Little guys mean big trouble
Posted by Hello
Card image copied from Wizards of the Coast
Card art, text, layout and name are property of Wizards of the Coast and are protected by copyright.
As the three people who regularly skim over these random chatterings already know, I love games. One of my favorite games of all time is Magic the Gathering. Every October Magic the Gathering comes out with a new expansion. Three hundred brand new cards to collect, play with, sort through, add to old decks, or inspire new decks. Two weeks before the release date they have a special tournament called a "pre-release" where players can get a small assortment of the new cards (technically, one tournament pack and two booster packs), build a deck and try them out in one of the few truly casual tournaments on the annual schedule. I love pre-releases and have been to many of them. On September 18th & 19th, I went to the pre-release tournament for the new Magic the Gathering set: Champions of Kamigawa.
There are few things in life more fun than a deck of cards with colorful pictures!
Champions of Kamigawa features 306 new cards, many of them are extremely powerful and will change the way people of all skill levels approach the game of Magic. One of the cards I got at the pre-release is the card above, Zo-Zu the Punisher. In all honesty, at first glance this is one of the more unimpressive cards in the set. Probably very few people will use this card in professional tournament decks. However, at the pre-release I found it to be one of my most powerful tools. This little guy is responsible for at least two of my wins and all of my ties. Two things stand out from every game I lost, and one of them is not drawing this card in the first few turns. When he hit the table every single one of my opponents was forced to re-evaluate their strategy and playstyle. Over the course of two days playing I learned to love this little guy and although I am no pro, I am strongly tempted to build a deck designed to bring out his strengths and shore up his weaknesses.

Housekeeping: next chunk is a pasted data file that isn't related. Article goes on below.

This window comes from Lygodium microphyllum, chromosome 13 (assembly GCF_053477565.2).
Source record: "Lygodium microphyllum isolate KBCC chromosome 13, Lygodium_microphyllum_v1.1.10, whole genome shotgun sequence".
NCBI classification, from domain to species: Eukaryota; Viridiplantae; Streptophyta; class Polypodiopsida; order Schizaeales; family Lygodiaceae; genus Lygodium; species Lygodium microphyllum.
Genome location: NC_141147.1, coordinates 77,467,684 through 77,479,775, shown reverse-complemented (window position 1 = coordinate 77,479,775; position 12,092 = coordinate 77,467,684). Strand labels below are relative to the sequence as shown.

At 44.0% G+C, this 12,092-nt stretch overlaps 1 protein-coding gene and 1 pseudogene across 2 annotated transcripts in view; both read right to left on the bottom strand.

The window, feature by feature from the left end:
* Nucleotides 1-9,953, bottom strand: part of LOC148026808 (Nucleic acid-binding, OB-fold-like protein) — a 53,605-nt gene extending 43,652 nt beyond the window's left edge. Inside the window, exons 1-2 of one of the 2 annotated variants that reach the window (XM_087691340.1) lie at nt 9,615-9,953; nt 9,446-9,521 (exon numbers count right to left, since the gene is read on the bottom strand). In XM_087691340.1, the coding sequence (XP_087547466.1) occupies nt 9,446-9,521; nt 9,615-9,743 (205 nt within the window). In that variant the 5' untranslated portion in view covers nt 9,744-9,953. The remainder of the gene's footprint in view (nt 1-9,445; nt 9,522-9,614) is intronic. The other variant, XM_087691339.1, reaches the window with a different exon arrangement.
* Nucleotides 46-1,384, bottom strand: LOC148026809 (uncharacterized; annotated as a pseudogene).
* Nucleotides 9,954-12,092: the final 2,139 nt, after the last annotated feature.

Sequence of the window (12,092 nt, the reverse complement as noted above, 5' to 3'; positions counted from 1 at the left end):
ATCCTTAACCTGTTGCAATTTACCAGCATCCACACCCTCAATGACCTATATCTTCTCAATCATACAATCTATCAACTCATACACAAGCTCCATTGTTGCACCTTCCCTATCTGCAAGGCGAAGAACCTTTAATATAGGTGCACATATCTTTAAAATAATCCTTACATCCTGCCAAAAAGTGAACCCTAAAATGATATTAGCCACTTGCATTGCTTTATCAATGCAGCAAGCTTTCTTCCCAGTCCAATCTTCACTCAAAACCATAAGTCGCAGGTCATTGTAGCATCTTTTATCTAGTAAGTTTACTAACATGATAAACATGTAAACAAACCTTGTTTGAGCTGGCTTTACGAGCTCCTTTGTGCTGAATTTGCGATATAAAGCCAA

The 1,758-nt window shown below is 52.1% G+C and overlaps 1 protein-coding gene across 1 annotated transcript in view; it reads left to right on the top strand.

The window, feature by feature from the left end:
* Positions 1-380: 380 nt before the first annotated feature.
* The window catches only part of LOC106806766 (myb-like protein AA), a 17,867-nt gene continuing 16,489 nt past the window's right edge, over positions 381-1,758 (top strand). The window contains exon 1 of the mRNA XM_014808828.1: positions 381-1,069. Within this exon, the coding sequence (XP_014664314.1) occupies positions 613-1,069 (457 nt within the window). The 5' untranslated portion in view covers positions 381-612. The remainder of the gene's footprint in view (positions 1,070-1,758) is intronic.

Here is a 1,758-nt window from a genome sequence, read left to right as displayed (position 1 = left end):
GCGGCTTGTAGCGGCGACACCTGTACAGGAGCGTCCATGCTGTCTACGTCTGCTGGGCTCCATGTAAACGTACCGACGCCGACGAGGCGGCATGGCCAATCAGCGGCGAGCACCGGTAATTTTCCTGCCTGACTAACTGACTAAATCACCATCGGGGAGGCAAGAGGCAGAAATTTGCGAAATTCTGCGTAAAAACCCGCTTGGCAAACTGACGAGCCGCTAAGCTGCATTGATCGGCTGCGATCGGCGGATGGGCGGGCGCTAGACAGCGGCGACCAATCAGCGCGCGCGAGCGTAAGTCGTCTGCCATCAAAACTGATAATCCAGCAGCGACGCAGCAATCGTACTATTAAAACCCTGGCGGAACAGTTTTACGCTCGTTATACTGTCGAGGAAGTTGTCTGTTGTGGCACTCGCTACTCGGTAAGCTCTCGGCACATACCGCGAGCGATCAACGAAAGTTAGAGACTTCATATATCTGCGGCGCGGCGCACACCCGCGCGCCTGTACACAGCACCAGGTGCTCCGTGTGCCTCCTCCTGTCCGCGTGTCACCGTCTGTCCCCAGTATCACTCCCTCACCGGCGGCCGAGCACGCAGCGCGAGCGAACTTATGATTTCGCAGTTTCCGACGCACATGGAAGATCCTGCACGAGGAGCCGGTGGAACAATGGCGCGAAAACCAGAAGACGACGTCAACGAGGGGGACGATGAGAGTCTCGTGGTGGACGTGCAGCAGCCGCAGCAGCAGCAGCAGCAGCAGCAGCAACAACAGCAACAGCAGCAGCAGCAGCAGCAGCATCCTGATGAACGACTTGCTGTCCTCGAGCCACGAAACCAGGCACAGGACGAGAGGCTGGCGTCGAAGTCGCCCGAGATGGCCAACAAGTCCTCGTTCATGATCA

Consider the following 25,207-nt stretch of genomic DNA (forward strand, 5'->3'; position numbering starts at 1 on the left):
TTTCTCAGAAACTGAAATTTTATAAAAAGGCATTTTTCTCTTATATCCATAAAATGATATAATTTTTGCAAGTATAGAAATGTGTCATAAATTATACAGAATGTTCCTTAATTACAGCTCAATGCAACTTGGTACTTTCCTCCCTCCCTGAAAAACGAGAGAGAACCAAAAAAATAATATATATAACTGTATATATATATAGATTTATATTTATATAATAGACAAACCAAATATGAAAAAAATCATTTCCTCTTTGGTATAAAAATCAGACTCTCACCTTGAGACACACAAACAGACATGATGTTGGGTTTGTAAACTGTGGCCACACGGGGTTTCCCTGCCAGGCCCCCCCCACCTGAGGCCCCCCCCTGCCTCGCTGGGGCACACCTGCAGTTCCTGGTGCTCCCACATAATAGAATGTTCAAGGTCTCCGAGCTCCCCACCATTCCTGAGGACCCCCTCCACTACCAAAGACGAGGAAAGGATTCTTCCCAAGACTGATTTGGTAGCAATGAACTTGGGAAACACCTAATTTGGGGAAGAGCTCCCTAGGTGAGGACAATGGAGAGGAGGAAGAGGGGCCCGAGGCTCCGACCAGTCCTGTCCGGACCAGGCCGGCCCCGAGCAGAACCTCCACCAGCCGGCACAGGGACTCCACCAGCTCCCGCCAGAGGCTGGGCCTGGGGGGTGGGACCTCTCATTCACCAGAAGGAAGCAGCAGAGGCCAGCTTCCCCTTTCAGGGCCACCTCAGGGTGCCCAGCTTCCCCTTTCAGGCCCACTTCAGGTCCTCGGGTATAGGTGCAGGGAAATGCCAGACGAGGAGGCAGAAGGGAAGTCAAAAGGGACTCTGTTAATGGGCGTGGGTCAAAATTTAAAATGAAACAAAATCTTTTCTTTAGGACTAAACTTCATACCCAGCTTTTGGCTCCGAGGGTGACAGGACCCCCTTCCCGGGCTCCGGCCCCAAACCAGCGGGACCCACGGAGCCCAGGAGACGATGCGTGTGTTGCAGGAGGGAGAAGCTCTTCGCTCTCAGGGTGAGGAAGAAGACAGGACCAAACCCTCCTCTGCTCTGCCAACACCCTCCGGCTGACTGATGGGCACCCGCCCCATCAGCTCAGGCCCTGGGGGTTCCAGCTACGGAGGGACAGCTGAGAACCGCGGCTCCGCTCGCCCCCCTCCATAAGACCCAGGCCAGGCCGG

However, the real lesson from this past weekend has nothing to do with Zo-Zu. The one thing I took to heart was that no matter how old I get, for better or worse, inside I will always be an eleven year-old kid who'd rather play games than chase girls or worry about where his next meal is coming from. Sad but true, I still haven't grown up and probably never will.